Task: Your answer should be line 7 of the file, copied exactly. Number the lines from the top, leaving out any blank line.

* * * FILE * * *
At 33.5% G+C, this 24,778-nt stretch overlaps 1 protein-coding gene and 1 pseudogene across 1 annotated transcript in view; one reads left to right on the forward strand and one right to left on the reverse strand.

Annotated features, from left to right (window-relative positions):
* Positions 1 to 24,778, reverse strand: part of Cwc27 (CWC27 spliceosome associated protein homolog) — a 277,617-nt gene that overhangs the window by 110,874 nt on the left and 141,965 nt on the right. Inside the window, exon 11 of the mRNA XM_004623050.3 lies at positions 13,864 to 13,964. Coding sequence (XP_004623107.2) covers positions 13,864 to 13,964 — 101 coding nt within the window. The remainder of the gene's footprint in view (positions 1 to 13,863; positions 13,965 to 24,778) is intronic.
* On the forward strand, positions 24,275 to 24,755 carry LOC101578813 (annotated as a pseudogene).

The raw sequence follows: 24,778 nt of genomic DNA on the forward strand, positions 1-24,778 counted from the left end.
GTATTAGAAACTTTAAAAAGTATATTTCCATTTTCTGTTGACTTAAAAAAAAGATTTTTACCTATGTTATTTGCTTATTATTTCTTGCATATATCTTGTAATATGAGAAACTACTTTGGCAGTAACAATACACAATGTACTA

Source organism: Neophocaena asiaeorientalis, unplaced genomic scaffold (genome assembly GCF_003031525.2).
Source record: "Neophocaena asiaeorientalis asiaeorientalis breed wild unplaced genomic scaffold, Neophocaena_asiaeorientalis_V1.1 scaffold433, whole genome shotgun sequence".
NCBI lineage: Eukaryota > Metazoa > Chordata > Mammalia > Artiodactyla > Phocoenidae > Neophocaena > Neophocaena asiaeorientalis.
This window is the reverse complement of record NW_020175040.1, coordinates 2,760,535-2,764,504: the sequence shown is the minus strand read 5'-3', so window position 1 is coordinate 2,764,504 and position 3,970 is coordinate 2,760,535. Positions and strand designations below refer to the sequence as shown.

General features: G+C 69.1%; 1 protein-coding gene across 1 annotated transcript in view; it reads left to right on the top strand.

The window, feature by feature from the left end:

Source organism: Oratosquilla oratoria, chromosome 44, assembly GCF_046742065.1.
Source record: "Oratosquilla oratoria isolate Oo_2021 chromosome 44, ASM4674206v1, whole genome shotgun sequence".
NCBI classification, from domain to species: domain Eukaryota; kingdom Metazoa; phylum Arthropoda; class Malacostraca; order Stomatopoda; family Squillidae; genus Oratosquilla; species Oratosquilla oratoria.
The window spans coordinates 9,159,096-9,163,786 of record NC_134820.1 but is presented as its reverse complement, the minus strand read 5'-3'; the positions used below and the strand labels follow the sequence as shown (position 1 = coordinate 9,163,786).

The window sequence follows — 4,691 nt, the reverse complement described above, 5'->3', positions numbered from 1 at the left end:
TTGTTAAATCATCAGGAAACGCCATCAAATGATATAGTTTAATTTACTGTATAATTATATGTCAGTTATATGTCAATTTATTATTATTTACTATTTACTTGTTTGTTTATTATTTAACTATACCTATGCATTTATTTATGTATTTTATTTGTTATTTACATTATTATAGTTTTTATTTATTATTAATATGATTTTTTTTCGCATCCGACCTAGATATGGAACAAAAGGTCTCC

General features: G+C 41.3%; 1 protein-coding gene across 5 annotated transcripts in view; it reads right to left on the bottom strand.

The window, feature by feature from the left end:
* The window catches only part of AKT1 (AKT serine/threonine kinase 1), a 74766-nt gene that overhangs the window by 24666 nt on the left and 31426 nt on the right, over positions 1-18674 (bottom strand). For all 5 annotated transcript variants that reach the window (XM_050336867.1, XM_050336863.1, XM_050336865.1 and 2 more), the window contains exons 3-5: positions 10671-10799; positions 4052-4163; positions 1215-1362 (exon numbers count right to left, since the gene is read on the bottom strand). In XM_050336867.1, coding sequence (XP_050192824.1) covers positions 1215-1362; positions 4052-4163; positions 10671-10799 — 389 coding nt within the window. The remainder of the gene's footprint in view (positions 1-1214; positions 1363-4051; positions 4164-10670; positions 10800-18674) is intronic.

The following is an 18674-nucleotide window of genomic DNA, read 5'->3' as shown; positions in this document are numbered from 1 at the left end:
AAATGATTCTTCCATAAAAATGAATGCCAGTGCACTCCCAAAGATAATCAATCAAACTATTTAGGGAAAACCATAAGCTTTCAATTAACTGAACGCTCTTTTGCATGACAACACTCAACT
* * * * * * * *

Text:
Source organism: Neophocaena asiaeorientalis, unplaced genomic scaffold (genome assembly GCF_003031525.2).